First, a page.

Combining high strength and ductility is an old-known, but still unsolved problem of materials science. Nanolamellar structures consisting of alternating amorphous and crystalline layers contain a large amount of interfaces at which the shear-transformation-zone-based deformation in metallic glasses and the dislocation-based deformation of crystalline alloys can be combined. The nanometer-scaled structure might result in high strength of such materials, whereas the interfaces may impede catastrophic failure and provide some ductility.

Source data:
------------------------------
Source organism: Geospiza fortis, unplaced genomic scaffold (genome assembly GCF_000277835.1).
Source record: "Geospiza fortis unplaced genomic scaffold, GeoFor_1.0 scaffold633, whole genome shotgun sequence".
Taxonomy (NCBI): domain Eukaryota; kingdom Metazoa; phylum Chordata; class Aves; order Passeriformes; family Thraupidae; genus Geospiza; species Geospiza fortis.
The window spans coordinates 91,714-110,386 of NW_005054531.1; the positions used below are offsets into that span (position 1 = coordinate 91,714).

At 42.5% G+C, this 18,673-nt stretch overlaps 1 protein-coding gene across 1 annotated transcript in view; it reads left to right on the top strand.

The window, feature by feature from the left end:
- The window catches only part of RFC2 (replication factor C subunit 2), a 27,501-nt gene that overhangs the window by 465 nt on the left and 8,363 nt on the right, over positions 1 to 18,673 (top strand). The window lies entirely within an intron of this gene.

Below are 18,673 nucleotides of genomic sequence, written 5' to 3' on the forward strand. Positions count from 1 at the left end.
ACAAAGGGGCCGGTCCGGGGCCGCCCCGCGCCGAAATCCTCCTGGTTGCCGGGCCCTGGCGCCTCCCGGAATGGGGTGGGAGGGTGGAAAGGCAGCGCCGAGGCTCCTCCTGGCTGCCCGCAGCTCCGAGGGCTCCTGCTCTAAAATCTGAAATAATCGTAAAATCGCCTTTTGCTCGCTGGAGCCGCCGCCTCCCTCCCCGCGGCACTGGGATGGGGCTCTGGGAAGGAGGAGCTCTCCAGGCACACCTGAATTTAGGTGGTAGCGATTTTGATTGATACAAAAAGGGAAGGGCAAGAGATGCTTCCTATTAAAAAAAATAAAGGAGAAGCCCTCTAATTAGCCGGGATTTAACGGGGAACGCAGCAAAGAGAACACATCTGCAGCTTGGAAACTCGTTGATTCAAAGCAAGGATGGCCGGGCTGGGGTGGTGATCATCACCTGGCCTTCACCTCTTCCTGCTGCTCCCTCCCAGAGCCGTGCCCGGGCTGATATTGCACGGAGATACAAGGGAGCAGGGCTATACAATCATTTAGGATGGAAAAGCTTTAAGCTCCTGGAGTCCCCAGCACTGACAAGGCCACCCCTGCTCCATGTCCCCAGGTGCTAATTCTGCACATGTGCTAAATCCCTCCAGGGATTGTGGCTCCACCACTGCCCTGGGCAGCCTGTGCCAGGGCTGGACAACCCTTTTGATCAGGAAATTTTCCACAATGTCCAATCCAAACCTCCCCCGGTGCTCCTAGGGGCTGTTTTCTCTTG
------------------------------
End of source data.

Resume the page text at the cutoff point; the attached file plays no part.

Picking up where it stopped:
In this work, electrodeposition was used to prepare such multilayer structures with a lamella thickness ranging from several hundred down to a few nanometers in the Fe-P system. The structures were investigated using x-ray diffraction, scanning electron microscopy as well as transmission electron microscopy. Indentation experiments were used to investigate the mechanical properties. Microhardness was found to depend on the lamella thickness according to the Hall-Petch equation as long as the lamellae were thicker than 15 nm. For finer structures a hardness plateau was observed. Nanoindentation, which was performed in different loading directions with respect to the lamella orientation, confirmed these results qualitatively. To obtain further information about the deformation behavior of these materials, bending beams with a size in the micrometer regime were produced using focused ion beam technique and in-situ micro-bending tests were performed in a scanning electron microscope.